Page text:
A mystery, whether my journey was a pilgrimage, coming of age or penance. 17th century Japan closed its borders to nurture its culture and likewise, I locked myself off to family, friends and the world in order to develop my mind. Regarding Matsuo Basho as an absent master, I was following in his footsteps. “Footsteps” being the ultimate word as I was determined to walk from his birthplace in Ueno and follow his route. Along the way I contemplated this supreme Japanese who abandoned his samurai life to develop poetry. Like Basho, I studied Zen philosophy and spent many hours meditating.

The meagre contents of my backpack emphasised that I had said goodbye for a time to Western dependence on commodities. A few changes of clothes, toiletries, bedding and cash intermingled with his books. In fact “The Narrow Road to the Deep North” was my prized possession. Like my Master, I wrote haiku about peonies, bees, frogs and nature. Sadly, I had not met any fellow poets, so there was no renga composed yet. Perhaps just as well locals shied away from my unkempt rugged appearance, as I had not perfected harmony, a Zen quality or simplistic comparisons in my haiku. Gazing at a perfectly formed peony, I was beginning to see the secretive promises in small things and interdependence of all life. Walking through ancient villages, I began to appreciate the sabi in his poetry, his love of the dimmed, inconspicuous and the hoary. Like my master, I wanted to live like a gentle spirit. Other than eating in simple restaurants, showering in lodges, I lived austerely. Now I was heading towards his Cottage of the Plantain, but unlike my Master, I could not totally retire from society. 

Under a cherry blossom tree inhaling both its delicate fragrance and travelogue words, I  hoped for spiritual enlightenment and reaffirmation of values. Deluding myself into believing that I was a meditative hermit-like poet. In reality, I knew that the 21st century would tear me back to the corporate world. But meanwhile-

Basho’s haiku 
Strong plain tender fragile mindful
Par excellence

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Juma
Juma(@juma)
4 months ago

I truly enjoyed this story, Margarida. I especially liked this line: “I was beginning to see the secretive promises in small things and interdependence of all life.” I too am aspiring to see those same things. In fact, the Voice flash and micro fiction have encouraged me to see a great deal in small things. Thank you for writing this, Margarida.

Linda Rock
Linda Rock(@linda-rock)
4 months ago

I enjoyed the spiritual journey you took me on, Margarida. Sadly, in the real world, many find it impossible to escape from the corporate way of life. A thought-provoking story.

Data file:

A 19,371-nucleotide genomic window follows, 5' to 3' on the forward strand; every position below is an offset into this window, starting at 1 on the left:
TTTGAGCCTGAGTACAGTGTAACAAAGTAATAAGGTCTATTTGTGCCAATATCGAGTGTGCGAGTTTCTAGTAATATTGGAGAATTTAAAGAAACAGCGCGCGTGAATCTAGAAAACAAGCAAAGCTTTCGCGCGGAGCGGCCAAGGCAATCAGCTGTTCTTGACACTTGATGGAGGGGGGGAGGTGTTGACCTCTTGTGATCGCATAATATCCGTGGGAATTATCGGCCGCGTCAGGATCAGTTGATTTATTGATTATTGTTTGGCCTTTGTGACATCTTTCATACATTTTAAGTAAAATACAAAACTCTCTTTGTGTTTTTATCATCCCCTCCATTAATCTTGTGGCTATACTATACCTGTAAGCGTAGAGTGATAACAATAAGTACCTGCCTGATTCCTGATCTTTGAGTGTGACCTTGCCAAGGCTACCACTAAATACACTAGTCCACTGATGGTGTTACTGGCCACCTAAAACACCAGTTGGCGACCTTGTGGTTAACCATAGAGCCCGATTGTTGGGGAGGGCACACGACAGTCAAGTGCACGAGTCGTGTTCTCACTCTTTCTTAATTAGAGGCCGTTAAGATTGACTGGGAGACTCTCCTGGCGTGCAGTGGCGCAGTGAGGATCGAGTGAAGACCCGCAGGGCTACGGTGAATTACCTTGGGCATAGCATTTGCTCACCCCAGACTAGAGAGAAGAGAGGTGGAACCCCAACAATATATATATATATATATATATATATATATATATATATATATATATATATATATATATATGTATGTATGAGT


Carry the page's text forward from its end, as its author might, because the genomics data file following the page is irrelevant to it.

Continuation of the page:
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Emily O'Leary
Emily O'Leary(@emily-oleary)
4 months ago

I like how realistic your protagonist is. Knowing that whilst they can enjoy the little wonders of nature, that they likely wouldn’t avoid getting sucked back into our fast-paced, technological world. Balance is key!

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Marianna Pieterse
Marianna Pieterse(@marianna-pieterse)
4 months ago

I believe that many of us fantasize about escaping from our daily lives in the corporate environment, even if only for a short while. This, like your protagonist’s situation, unfortunately isn’t always possible. I agree with Emily, I also like that your protagonist is realistic about what the future holds, but at the same time, can take time-out to appreciate the beauty of nature.

Lotchie Carmelo
Lotchie Carmelo(@lotchie-carmelo)
4 months ago

I like it so much, Margarida. Thank you for taking me on this kind of journey for a while. I really love imagining when under a cherry blossom tree – that’s too relaxing. I was carried away. Great work.

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Lotchie Carmelo
Lotchie Carmelo(@lotchie-carmelo)
Reply to  Margarida Brei
4 months ago

You are welcome. I am hoping that time will come when I can experience to relax and attain that zen under the cherry blossom tree. 

Chris
Chris(@chris)
4 months ago

Hi Margarida – I really enjoyed this story and beautiful picture, and also learned many new vocabulary words. I find your last line very familiar: “In reality, I knew that the 21st century would tear me back to the corporate world. But meanwhile-“

I too have vehemently veered away from the 21st century corporate world, and hope that defiled world never entraps me again  🙂 

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Greene M Wills
Greene M Wills(@greene-m-wills)
4 months ago

Well done Margarida! Very inspirational. I love the story of this person who abandoned the unessential to become one with life at its best!

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Kim Tennison
Kim Tennison(@kim-tennison)
4 months ago

Lovely read Margarida. Beautifully written with profound thought woven in. 🌺 

Christer Norrlof
Christer Norrlof(@christer-norrlof)
3 months ago

I loved reading about your protagonist being so inspired by Basho and zen-Buddhism that he distanced himself from other people and even decided to follow in Basho’s footsteps on a pilgrimage in Japan. Even if he returned to the western, corporate world, I am sure that he was deeply affected and inspired by his experience for the rest of his life. A great read, Margarida!

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Sandra James
Sandra James(@sandra-james)
3 months ago

A wonderful journey, Margarida, for both the protagonist and readers, and thoughts and impressions that will carry long into the future. I think Basho would love it 🙂

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